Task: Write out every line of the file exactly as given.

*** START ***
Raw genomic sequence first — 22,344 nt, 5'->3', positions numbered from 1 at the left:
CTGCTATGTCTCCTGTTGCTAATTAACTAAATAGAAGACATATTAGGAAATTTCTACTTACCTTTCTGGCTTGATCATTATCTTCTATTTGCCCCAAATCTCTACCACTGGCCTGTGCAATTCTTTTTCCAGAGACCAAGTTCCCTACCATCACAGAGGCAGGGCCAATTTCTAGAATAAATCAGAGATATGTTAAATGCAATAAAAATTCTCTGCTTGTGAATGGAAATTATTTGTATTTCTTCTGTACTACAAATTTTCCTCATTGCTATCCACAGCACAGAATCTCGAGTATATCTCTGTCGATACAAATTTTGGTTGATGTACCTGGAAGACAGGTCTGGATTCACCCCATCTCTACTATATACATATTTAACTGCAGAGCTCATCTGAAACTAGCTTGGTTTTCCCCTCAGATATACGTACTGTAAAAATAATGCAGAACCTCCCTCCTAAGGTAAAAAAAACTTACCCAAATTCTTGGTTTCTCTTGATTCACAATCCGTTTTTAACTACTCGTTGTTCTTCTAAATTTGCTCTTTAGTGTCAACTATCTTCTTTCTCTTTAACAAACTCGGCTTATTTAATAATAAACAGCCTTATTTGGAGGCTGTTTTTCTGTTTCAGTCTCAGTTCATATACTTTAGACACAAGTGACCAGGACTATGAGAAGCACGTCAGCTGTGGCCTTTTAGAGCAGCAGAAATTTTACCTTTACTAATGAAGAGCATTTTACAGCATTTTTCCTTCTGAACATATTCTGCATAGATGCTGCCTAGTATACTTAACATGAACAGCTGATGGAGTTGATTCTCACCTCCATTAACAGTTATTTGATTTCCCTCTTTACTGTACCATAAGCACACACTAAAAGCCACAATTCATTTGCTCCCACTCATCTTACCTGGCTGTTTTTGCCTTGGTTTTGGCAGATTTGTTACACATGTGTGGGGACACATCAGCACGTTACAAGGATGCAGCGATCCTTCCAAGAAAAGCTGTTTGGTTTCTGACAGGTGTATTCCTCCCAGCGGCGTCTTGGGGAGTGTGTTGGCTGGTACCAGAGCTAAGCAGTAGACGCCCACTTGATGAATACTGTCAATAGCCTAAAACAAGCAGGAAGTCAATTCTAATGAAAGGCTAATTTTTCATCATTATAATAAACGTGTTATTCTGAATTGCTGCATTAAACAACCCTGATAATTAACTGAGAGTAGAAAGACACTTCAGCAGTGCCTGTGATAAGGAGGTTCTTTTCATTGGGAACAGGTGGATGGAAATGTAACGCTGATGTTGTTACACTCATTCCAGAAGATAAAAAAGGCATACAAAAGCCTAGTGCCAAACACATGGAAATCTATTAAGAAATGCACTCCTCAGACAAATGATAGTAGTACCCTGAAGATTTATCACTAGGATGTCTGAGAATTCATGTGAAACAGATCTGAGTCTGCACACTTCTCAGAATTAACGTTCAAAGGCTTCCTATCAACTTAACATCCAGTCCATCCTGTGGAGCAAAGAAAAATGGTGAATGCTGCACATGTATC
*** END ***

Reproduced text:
Raw genomic sequence first — 22,344 nt, 5'->3', positions numbered from 1 at the left:
CTGCTATGTCTCCTGTTGCTAATTAACTAAATAGAAGACATATTAGGAAATTTCTACTTACCTTTCTGGCTTGATCATTATCTTCTATTTGCCCCAAATCTCTACCACTGGCCTGTGCAATTCTTTTTCCAGAGACCAAGTTCCCTACCATCACAGAGGCAGGGCCAATTTCTAGAATAAATCAGAGATATGTTAAATGCAATAAAAATTCTCTGCTTGTGAATGGAAATTATTTGTATTTCTTCTGTACTACAAATTTTCCTCATTGCTATCCACAGCACAGAATCTCGAGTATATCTCTGTCGATACAAATTTTGGTTGATGTACCTGGAAGACAGGTCTGGATTCACCCCATCTCTACTATATACATATTTAACTGCAGAGCTCATCTGAAACTAGCTTGGTTTTCCCCTCAGATATACGTACTGTAAAAATAATGCAGAACCTCCCTCCTAAGGTAAAAAAAACTTACCCAAATTCTTGGTTTCTCTTGATTCACAATCCGTTTTTAACTACTCGTTGTTCTTCTAAATTTGCTCTTTAGTGTCAACTATCTTCTTTCTCTTTAACAAACTCGGCTTATTTAATAATAAACAGCCTTATTTGGAGGCTGTTTTTCTGTTTCAGTCTCAGTTCATATACTTTAGACACAAGTGACCAGGACTATGAGAAGCACGTCAGCTGTGGCCTTTTAGAGCAGCAGAAATTTTACCTTTACTAATGAAGAGCATTTTACAGCATTTTTCCTTCTGAACATATTCTGCATAGATGCTGCCTAGTATACTTAACATGAACAGCTGATGGAGTTGATTCTCACCTCCATTAACAGTTATTTGATTTCCCTCTTTACTGTACCATAAGCACACACTAAAAGCCACAATTCATTTGCTCCCACTCATCTTACCTGGCTGTTTTTGCCTTGGTTTTGGCAGATTTGTTACACATGTGTGGGGACACATCAGCACGTTACAAGGATGCAGCGATCCTTCCAAGAAAAGCTGTTTGGTTTCTGACAGGTGTATTCCTCCCAGCGGCGTCTTGGGGAGTGTGTTGGCTGGTACCAGAGCTAAGCAGTAGACGCCCACTTGATGAATACTGTCAATAGCCTAAAACAAGCAGGAAGTCAATTCTAATGAAAGGCTAATTTTTCATCATTATAATAAACGTGTTATTCTGAATTGCTGCATTAAACAACCCTGATAATTAACTGAGAGTAGAAAGACACTTCAGCAGTGCCTGTGATAAGGAGGTTCTTTTCATTGGGAACAGGTGGATGGAAATGTAACGCTGATGTTGTTACACTCATTCCAGAAGATAAAAAAGGCATACAAAAGCCTAGTGCCAAACACATGGAAATCTATTAAGAAATGCACTCCTCAGACAAATGATAGTAGTACCCTGAAGATTTATCACTAGGATGTCTGAGAATTCATGTGAAACAGATCTGAGTCTGCACACTTCTCAGAATTAACGTTCAAAGGCTTCCTATCAACTTAACATCCAGTCCATCCTGTGGAGCAAAGAAAAATGGTGAATGCTGCACATGTATC